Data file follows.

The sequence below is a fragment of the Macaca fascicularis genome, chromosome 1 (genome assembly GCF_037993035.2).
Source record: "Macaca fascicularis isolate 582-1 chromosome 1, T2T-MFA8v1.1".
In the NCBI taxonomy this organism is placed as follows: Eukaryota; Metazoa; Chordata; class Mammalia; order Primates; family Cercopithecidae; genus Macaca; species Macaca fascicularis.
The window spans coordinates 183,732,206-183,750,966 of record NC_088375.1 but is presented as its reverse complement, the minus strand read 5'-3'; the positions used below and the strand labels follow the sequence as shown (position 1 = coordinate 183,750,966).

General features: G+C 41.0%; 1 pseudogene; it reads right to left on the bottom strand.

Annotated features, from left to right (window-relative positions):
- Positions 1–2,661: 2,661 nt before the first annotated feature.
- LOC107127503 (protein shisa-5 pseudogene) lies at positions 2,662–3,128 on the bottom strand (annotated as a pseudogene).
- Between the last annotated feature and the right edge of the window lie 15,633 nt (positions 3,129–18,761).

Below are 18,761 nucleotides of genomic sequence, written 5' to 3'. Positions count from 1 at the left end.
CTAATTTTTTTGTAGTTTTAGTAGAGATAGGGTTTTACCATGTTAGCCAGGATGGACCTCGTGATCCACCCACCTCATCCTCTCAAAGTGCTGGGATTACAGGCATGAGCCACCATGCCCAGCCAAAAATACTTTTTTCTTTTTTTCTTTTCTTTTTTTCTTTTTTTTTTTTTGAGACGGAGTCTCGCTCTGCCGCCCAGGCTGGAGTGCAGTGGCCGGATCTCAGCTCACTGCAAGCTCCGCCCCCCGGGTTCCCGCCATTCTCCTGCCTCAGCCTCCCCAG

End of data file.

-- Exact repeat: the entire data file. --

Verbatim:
The sequence below is a fragment of the Macaca fascicularis genome, chromosome 1 (genome assembly GCF_037993035.2).
Source record: "Macaca fascicularis isolate 582-1 chromosome 1, T2T-MFA8v1.1".
In the NCBI taxonomy this organism is placed as follows: Eukaryota; Metazoa; Chordata; class Mammalia; order Primates; family Cercopithecidae; genus Macaca; species Macaca fascicularis.
The window spans coordinates 183,732,206-183,750,966 of record NC_088375.1 but is presented as its reverse complement, the minus strand read 5'-3'; the positions used below and the strand labels follow the sequence as shown (position 1 = coordinate 183,750,966).

General features: G+C 41.0%; 1 pseudogene; it reads right to left on the bottom strand.

Annotated features, from left to right (window-relative positions):
- Positions 1–2,661: 2,661 nt before the first annotated feature.
- LOC107127503 (protein shisa-5 pseudogene) lies at positions 2,662–3,128 on the bottom strand (annotated as a pseudogene).
- Between the last annotated feature and the right edge of the window lie 15,633 nt (positions 3,129–18,761).

Below are 18,761 nucleotides of genomic sequence, written 5' to 3'. Positions count from 1 at the left end.
CTAATTTTTTTGTAGTTTTAGTAGAGATAGGGTTTTACCATGTTAGCCAGGATGGACCTCGTGATCCACCCACCTCATCCTCTCAAAGTGCTGGGATTACAGGCATGAGCCACCATGCCCAGCCAAAAATACTTTTTTCTTTTTTTCTTTTCTTTTTTTCTTTTTTTTTTTTTGAGACGGAGTCTCGCTCTGCCGCCCAGGCTGGAGTGCAGTGGCCGGATCTCAGCTCACTGCAAGCTCCGCCCCCCGGGTTCCCGCCATTCTCCTGCCTCAGCCTCCCCAG